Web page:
After spending so much time following Republicans throwing mud on each other, it seems only fair to link to this article, from The Hill, about fratricide on the other side of the aisle as well.
For Rothman, the move is part of a broader effort to paint himself as the true liberal Democrat and his opponent as more of a centrist. Pascrell has argued the two have similar policy positions and that the race should be about who is more effective as a leader.
Ah, yes, you dirty centrist!
Republicans still take the prize for "most infighting" for the day. Republican Presidential candidate Rick Santorum said:
Santorum added: “If they’re going to be a little different, we might as well stay with what we have instead of taking a risk of what may be the Etch A Sketch candidate for the future.”
Santorum was referencing Romney adviser Eric Fehrnstrom’s comment Wednesday that “everything changes” for the fall campaign. “It’s almost like an Etch A Sketch,” he said on CNN. “You can kind of shake it up and we start all over again.”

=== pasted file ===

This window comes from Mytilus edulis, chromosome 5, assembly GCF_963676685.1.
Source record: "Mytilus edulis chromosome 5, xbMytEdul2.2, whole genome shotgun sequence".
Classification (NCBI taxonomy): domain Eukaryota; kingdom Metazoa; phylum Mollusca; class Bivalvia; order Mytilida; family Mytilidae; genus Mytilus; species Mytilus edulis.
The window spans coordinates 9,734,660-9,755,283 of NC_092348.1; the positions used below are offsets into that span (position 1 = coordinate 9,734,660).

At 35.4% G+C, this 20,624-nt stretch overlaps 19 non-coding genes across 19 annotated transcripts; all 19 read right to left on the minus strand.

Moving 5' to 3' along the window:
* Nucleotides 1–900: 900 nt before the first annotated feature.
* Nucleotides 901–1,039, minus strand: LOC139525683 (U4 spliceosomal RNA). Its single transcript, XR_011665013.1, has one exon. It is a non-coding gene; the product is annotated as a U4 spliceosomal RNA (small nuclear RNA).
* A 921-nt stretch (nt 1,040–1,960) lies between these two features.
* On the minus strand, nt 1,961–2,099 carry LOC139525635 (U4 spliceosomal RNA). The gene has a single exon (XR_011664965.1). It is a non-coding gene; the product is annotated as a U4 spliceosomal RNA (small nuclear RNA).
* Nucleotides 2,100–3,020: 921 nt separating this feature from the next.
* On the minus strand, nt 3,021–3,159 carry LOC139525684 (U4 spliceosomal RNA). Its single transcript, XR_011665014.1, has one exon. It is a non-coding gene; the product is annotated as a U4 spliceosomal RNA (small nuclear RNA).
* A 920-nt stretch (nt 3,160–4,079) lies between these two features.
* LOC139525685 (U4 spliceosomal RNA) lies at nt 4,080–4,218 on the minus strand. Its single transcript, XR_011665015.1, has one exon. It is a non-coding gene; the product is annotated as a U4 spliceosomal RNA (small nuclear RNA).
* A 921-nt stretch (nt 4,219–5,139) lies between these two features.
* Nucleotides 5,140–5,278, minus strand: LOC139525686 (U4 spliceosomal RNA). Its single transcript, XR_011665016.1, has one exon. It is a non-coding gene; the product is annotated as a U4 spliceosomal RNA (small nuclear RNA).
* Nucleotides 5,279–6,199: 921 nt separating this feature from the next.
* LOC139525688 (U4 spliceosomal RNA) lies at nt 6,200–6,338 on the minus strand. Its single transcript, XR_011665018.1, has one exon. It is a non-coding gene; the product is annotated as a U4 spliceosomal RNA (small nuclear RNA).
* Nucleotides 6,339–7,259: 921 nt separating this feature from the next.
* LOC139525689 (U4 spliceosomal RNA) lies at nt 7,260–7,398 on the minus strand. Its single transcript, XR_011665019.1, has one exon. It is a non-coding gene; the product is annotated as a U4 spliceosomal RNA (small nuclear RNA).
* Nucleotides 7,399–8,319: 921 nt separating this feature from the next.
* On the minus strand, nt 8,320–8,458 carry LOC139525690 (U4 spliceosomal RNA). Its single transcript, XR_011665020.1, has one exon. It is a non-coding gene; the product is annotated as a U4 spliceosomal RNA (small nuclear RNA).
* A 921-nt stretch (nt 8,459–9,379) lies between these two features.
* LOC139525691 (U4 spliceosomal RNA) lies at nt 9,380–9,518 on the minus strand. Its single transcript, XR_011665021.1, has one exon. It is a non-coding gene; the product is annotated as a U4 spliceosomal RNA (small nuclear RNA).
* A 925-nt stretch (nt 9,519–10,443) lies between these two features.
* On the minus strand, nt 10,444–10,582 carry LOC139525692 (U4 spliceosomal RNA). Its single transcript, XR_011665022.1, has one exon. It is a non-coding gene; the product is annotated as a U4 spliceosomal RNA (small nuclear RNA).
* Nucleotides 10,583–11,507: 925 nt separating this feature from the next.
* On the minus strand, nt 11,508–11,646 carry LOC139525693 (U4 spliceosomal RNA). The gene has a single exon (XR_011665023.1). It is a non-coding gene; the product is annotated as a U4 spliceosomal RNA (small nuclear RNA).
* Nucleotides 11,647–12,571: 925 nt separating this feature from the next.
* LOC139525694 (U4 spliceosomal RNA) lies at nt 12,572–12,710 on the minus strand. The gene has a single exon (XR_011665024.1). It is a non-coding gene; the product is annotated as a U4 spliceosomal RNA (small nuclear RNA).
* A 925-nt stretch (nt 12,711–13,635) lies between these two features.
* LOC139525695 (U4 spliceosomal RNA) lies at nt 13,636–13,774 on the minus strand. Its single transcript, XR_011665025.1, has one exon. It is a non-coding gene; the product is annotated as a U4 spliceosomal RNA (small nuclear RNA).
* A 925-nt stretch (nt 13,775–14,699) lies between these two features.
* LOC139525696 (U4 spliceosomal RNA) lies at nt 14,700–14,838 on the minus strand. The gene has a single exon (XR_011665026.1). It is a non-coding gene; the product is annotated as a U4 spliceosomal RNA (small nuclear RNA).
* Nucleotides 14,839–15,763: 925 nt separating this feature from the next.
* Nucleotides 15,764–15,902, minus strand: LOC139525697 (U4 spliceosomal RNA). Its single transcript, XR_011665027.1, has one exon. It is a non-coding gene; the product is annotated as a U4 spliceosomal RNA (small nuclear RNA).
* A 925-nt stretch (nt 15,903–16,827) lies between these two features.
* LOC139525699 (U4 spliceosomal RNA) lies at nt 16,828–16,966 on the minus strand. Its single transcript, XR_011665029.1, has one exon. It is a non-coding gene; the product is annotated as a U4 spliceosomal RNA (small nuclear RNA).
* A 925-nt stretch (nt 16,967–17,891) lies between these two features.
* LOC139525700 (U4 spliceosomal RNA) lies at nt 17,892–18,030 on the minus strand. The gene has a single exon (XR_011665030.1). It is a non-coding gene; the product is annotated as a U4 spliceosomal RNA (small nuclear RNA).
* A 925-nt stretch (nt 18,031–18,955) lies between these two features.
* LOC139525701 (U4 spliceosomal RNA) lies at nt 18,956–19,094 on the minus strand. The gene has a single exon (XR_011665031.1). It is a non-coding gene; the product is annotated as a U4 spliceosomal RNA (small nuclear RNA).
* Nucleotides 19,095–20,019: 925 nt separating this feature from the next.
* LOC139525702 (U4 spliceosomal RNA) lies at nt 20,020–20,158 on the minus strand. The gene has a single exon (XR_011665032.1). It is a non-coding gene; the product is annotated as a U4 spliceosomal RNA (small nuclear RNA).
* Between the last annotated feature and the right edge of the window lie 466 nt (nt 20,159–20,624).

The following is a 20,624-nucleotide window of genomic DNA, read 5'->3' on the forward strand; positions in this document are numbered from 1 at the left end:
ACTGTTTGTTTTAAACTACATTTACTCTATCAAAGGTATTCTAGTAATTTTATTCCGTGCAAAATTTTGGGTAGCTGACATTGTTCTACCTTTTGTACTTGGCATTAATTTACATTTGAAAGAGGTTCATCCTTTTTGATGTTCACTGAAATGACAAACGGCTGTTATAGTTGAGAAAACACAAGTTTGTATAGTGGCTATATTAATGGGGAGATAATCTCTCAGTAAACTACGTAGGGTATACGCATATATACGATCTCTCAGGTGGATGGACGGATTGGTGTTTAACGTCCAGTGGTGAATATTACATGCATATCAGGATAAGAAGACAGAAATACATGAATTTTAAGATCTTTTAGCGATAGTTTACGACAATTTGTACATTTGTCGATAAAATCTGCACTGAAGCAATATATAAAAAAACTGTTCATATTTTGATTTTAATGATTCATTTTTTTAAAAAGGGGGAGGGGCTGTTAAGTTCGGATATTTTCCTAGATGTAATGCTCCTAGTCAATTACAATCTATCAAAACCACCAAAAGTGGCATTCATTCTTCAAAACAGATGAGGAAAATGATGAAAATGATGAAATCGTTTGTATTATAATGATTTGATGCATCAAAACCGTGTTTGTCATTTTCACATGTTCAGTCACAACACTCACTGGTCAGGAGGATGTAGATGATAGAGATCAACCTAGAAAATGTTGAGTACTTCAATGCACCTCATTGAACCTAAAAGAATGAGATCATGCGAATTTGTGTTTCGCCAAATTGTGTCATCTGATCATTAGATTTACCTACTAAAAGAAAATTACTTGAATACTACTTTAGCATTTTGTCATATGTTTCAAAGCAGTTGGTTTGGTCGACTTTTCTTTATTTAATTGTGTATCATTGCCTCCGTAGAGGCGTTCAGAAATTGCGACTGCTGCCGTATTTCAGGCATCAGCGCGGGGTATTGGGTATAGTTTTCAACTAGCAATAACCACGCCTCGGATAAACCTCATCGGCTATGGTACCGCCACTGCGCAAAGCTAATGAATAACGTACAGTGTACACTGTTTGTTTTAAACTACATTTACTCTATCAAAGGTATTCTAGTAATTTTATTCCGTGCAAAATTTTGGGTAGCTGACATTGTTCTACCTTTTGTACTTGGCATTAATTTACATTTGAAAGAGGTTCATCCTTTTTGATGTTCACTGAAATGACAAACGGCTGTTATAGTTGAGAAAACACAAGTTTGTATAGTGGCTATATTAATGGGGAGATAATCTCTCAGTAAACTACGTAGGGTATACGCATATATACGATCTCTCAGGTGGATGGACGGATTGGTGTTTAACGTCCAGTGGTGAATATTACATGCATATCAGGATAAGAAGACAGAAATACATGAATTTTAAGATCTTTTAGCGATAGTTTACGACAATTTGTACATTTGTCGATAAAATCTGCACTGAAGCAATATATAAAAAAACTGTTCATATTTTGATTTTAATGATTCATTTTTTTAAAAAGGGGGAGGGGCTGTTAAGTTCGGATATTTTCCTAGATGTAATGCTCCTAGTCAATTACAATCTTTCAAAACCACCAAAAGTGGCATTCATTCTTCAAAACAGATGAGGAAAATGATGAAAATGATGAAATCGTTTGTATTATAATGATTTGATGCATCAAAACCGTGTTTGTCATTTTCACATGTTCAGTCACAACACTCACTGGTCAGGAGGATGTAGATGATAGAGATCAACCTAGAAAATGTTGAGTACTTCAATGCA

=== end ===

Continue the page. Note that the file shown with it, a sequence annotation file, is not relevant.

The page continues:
The remark reignited criticism of Romney as the type of politician who will say or do anything to win.
Romney, who made no public appearances Thursday, issued a statement expressing disappointment “that Rick Santorum would rather have Barack Obama as president than a Republican.”
The irony here, which no one in the mainstream media seems to point out with the frequency it is due, is that Santorum calls Romney a flip-flopper while he flip-flopped himself over whether Romney is qualified to be President. Four years ago, Santorum endorsed Romney. And now he prefers President Obama to Romney?
“Governor Romney has a deep understanding of the important issues confronting our country today, and he is the clear conservative candidate that can go into the general election with a united Republican party.”
From a practical perspective, it seems that Santorum is letting the bitterness of the race overcome his better political judgment; if he carries this too far, and if Romney does not win in 2012, Santorum will be splattered with too much mud (and too much of the blame) to have a clean shot at 2016.
Note (Added 03/23/2012): Santorum said today that he will support the Republican nominee over President Obama.
Republican presidential candidate Rick Santorum said Friday that he will support the eventual GOP nominee, if it isn't him, despite what he insists are similarities between front-runner Mitt Romney and President Barack Obama that make them indistinguishable on some issues.
"I will support whoever wins the Republican primary to beat Barack Obama," Santorum told supporters at a police gun range in northern Louisiana.